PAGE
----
To read this content please select one of the options below:

Electrical studies on biopolyurethane from cashew nut husk tannin

A.J. Sunija (Department of Chemistry, University College of Engineering Nagercoil, Anna University, Nagercoil, India)
S. Siva Ilango (Department of Chemistry, Thiagarajar College of Engineering, Madurai, India)
K.P Vinod Kumar (Department of Chemistry, University College of Engineering Nagercoil, Anna University, Nagercoil, India.)

Circuit World

ISSN: 0305-6120

Article publication date: 2 February 2015




This paper aims to focus on the evaluation of the electrical properties of bio-based polyurethane material derived from cashew nut husk tannin and also the effect of temperature and frequency on the dielectric values and alternate current (AC) conductivity.


Bio-based polyurethane is prepared from cashew nut husk tannin as polyol, their dielectric constant and dielectric loss factor are measured using an inductance capacitance resistance (LCR) metre, and the AC conductivity is determined using dielectric constant and loss values.


The dielectric constant values are high, and the values decrease with an increase in frequency but increase with an increase in temperature. The AC conductivity values are low; hence, the material can be categorized as insulators or semi-conductors. Because the polyurethanes have a good dielectric value and are cost-effective, as they are derived from renewable biomaterial waste, they have promising applications for the future.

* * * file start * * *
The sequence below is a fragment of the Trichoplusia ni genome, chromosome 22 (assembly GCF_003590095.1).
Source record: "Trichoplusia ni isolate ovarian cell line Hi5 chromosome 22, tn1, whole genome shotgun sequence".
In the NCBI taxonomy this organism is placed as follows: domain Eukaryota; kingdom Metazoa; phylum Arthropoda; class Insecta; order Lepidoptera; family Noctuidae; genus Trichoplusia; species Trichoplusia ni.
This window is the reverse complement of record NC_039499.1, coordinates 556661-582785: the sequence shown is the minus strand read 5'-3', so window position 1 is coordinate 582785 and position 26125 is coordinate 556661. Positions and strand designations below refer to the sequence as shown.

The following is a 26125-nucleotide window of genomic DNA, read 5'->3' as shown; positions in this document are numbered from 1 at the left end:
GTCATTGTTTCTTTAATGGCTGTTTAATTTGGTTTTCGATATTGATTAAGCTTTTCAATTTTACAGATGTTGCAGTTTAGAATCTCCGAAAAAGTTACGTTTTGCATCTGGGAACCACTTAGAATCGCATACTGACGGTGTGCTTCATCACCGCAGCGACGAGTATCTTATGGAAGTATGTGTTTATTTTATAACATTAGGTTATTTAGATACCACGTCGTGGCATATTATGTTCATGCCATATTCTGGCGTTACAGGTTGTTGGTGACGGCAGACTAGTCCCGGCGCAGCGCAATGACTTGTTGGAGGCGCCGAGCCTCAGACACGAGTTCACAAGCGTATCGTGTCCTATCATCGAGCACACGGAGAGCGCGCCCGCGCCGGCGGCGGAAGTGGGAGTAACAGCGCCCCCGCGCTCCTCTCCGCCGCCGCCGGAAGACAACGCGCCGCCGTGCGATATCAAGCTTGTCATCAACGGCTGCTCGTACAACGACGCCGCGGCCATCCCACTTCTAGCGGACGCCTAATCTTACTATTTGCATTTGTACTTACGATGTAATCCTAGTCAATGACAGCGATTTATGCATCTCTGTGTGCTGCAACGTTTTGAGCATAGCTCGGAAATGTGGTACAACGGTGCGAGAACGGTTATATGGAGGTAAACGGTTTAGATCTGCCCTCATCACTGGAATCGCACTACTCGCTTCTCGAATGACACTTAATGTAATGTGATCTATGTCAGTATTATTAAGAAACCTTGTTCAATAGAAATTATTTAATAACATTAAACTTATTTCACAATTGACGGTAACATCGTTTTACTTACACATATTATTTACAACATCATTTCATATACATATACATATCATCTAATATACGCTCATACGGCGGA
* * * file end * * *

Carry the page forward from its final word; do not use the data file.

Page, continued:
Research limitations/implications

The experiment is carried out up to the frequency of 200 KHz because of the limitation in the instrument. But for the institute of printed circuits (IPC) and other specifications, the values of dielectric loss and dielectric constant will be generally coated for 1 MHz.

Practical implications

The high dielectric constant and loss values show that the polyurethane can be opted for use as capacitors in electronic devices, and the values are comparable to the requirements of IPC4101A/24IPC; hence, they are suitable for the application as printed circuit board (PCB) laminate.

Social implications

The use of biomaterial waste in the production of polyurethane will bring down the dependence of polyurethane industry on fossil fuel reserve, reduce carbon dioxide foot print and reduce the cost of production.


The motivation of the work was its ecological aspect and also aims on the use of an alternative bio-based material in the PCB industry.



The authors are thankful to the authorities of St. Joseph College, Tirchy, for providing the laboratory facilities to measure the dielectric constant and loss factor values.


Sunija, A.J., Siva Ilango, S. and Vinod Kumar, K.P. (2015), "Electrical studies on biopolyurethane from cashew nut husk tannin", Circuit World, Vol. 41 No. 1, pp. 41-46.



Emerald Group Publishing Limited

Copyright © 2015, Emerald Group Publishing Limited

Related articles